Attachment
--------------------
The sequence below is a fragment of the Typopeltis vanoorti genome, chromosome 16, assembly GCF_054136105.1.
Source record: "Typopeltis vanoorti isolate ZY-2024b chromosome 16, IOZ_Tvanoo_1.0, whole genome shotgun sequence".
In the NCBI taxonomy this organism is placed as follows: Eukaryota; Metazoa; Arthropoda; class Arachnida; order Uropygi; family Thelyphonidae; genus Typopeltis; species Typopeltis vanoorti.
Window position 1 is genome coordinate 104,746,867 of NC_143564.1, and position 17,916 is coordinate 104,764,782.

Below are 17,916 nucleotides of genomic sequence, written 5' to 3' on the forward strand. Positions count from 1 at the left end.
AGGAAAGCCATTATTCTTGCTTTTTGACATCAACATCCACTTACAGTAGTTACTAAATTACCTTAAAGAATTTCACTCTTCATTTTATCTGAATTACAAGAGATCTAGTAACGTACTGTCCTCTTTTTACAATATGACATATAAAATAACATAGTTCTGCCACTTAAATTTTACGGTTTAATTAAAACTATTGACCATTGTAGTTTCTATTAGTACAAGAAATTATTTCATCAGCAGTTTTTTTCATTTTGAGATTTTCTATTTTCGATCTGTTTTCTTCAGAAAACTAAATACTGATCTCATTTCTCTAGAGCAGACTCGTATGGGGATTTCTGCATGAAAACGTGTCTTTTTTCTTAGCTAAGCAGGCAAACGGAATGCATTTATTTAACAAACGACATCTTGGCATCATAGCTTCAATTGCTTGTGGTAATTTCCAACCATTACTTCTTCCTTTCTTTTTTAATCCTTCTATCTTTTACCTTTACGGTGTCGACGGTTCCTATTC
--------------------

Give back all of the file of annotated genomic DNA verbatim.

The sequence below is a fragment of the Typopeltis vanoorti genome, chromosome 16, assembly GCF_054136105.1.
Source record: "Typopeltis vanoorti isolate ZY-2024b chromosome 16, IOZ_Tvanoo_1.0, whole genome shotgun sequence".
In the NCBI taxonomy this organism is placed as follows: Eukaryota; Metazoa; Arthropoda; class Arachnida; order Uropygi; family Thelyphonidae; genus Typopeltis; species Typopeltis vanoorti.
Window position 1 is genome coordinate 104,746,867 of NC_143564.1, and position 17,916 is coordinate 104,764,782.

Below are 17,916 nucleotides of genomic sequence, written 5' to 3' on the forward strand. Positions count from 1 at the left end.
AGGAAAGCCATTATTCTTGCTTTTTGACATCAACATCCACTTACAGTAGTTACTAAATTACCTTAAAGAATTTCACTCTTCATTTTATCTGAATTACAAGAGATCTAGTAACGTACTGTCCTCTTTTTACAATATGACATATAAAATAACATAGTTCTGCCACTTAAATTTTACGGTTTAATTAAAACTATTGACCATTGTAGTTTCTATTAGTACAAGAAATTATTTCATCAGCAGTTTTTTTCATTTTGAGATTTTCTATTTTCGATCTGTTTTCTTCAGAAAACTAAATACTGATCTCATTTCTCTAGAGCAGACTCGTATGGGGATTTCTGCATGAAAACGTGTCTTTTTTCTTAGCTAAGCAGGCAAACGGAATGCATTTATTTAACAAACGACATCTTGGCATCATAGCTTCAATTGCTTGTGGTAATTTCCAACCATTACTTCTTCCTTTCTTTTTTAATCCTTCTATCTTTTACCTTTACGGTGTCGACGGTTCCTATTC